PICK OF THE WEEK: Aseethe’s dark, oppressive doom sludges in filth on grimy debut ‘Hopes of Failure’

Karlee Barr

Photo by Karlee Barr

A lot of people are feeling hopeless right now, like our very existence structure is coming down on us and weighing down on our chests until we suffocate. Or that’s at least how many Americans feel right now, and since we think we’re the center of the Earth, noting else could be so dire, right? Nonetheless, it’s a challenging time to be alive no matter where you exist, and that pressure doesn’t show any signs of letting up so we can fill our lungs.

Iowa-based doom trio Aseethe’s music contains a lot of those tenets. While they carry many of the trademarks of the sub-genre’s sound, they do so with thick pockets of drone, a heavy sense of funeral woe, and even a decent helping of strangeness that help make them stand out in the pack. The band’s new record “Hopes of Failure” feels like a fitting moniker to drape over these times, and it shows the group—bassist/vocalist Danny Barr, guitarist/vocalist/synth player/noise raiser Brian Barr, drummer Eric Diercks—in even darker terrain than on their monumental 2011 debut “Reverent Burden.” Over the years since that time, the band has released a few EPs, but they really honed in on what they are on the four songs heard here. These are mammoth, unforgiving journeys into madness, complete with clubbing power, vocals that sound like they’re raking at your wounds, and an unmistakable heaviness that feels like all of gravity caving in on you.

hopes-of-failure-coverThe record opens with 11:22 “Sever the Head,” which starts the devastation right away, with savage howls and slowly crawling doom starting the bruising. The growls switch to shrieks, as the pace continues to sludge along before the song goes clean. But that’s only a momentary leave, as the track picks up again in a calculating march, everything begins to churn harder, and the back end hits a burly swagger as the song gives way. “Towers of Dust” is a massive 8:32 instrumental that’s built on a strong foundation of riffs. The song gets heavier and more massive as it collects debris, with the playing sounding muddy and defiant, and a colossal bludgeoning ripping through the surface during the cut’s final minutes as everything blows off into dust.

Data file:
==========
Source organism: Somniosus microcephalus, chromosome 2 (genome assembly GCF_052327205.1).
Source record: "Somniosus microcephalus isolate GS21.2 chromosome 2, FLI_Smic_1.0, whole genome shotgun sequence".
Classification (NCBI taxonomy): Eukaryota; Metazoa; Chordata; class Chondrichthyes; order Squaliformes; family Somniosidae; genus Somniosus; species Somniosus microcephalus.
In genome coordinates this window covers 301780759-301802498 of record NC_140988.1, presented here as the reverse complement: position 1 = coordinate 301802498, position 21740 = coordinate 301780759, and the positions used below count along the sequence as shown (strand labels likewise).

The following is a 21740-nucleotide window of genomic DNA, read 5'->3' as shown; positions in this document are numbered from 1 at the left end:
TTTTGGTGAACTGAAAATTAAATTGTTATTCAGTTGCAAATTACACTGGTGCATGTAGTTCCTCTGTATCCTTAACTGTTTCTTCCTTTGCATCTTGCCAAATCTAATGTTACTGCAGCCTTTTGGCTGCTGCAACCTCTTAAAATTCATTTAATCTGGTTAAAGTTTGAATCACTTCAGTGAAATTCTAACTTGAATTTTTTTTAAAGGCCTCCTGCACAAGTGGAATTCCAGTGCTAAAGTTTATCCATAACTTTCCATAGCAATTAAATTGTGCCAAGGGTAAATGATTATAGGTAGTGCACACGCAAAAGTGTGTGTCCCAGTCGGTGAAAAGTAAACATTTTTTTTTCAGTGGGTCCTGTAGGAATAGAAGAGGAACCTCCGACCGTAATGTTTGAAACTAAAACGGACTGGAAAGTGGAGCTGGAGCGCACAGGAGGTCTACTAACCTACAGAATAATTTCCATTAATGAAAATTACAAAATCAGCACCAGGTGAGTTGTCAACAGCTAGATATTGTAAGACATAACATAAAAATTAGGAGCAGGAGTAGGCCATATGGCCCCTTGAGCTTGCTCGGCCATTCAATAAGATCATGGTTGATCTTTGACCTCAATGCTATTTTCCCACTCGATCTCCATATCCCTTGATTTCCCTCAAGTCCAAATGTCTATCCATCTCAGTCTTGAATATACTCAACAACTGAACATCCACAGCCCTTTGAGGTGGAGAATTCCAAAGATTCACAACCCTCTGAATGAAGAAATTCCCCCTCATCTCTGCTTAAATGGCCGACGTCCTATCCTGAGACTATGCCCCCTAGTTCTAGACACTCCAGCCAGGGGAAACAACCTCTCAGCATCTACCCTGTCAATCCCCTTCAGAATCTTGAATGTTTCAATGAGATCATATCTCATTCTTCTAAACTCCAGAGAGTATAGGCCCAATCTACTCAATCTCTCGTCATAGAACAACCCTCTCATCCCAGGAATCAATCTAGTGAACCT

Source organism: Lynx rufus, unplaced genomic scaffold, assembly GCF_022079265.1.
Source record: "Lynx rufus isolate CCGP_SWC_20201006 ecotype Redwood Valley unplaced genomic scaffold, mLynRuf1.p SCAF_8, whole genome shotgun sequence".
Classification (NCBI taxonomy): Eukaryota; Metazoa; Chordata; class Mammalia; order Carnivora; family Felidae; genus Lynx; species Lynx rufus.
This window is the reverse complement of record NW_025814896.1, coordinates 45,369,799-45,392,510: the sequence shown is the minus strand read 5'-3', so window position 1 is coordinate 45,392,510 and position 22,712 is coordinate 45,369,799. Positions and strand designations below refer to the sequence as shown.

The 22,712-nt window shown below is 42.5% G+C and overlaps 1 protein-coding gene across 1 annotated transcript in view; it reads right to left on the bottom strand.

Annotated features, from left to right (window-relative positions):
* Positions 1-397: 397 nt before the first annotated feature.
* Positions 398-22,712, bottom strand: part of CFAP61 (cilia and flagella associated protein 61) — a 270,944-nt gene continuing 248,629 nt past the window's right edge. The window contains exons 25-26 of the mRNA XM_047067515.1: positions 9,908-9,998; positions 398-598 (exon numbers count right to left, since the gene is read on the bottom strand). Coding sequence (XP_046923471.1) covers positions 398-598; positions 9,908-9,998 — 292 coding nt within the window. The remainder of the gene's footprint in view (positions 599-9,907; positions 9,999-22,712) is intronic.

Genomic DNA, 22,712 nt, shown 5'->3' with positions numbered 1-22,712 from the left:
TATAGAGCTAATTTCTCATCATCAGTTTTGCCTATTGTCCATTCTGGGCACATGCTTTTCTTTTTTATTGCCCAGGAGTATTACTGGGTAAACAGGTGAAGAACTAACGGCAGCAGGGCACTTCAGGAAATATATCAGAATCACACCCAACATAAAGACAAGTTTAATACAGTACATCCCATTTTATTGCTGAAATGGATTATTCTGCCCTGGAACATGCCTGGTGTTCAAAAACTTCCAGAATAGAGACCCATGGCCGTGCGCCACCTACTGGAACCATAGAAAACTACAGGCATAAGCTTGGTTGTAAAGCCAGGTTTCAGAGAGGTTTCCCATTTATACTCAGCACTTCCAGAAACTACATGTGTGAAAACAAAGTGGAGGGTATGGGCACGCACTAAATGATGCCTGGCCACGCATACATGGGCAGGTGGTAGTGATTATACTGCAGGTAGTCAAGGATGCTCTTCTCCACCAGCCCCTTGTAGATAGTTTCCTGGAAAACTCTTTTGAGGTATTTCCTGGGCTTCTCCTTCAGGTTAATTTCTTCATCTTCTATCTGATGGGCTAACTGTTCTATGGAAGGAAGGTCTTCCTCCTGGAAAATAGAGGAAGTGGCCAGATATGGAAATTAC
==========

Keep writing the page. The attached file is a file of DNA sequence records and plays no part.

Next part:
“Barren Soil” is a generous 9:03 and unloads droning bass, pained growls, and crushing waves of doom. The song gets mean and nasty, grinding your flesh into the concrete, as the vocals sound furious and unhinged as they pelt down misery. From there, noise boils, tortured cries meet blood-curdling gurgles, and the end is gritty and toppling. The closer is the 13:53 epic “Into the Sun” that is burly and animalistic, with weird tones floating into the scene before the hammer is dropped hard. The song feels like a raging fire that, every time it calms, someone agitates it with a heaping serving of fuel. There also is a nice bit of atmosphere present in this track, though that eventually gets consumed by the miserable low end of the track. The song later goes into a chilling section, with strange, detached singing sprawling, before the ugliness returns. The final minutes have the band laying waste to whatever is in front of them with gut-wrenching chaos and blistering riffs that spill the final buckets of blood.

Aseethe’s earth-toppling “Hopes of Failure” is a cataclysmic high spot on doom’s early year, and it’s enough to bring everything down upon you. Mentally, it might already feel like that’s happening (it does to me), so this record can stand as a metallic example of that crumbling. Few bands come as heavy and calculated as Aseethe, and this record will cave in your chest.

For more on the band, go here: https://www.facebook.com/aseethecreation/

To buy the album, go here: https://www.thrilljockey.com/products

For more on the label, go here: https://www.thrilljockey.com/index

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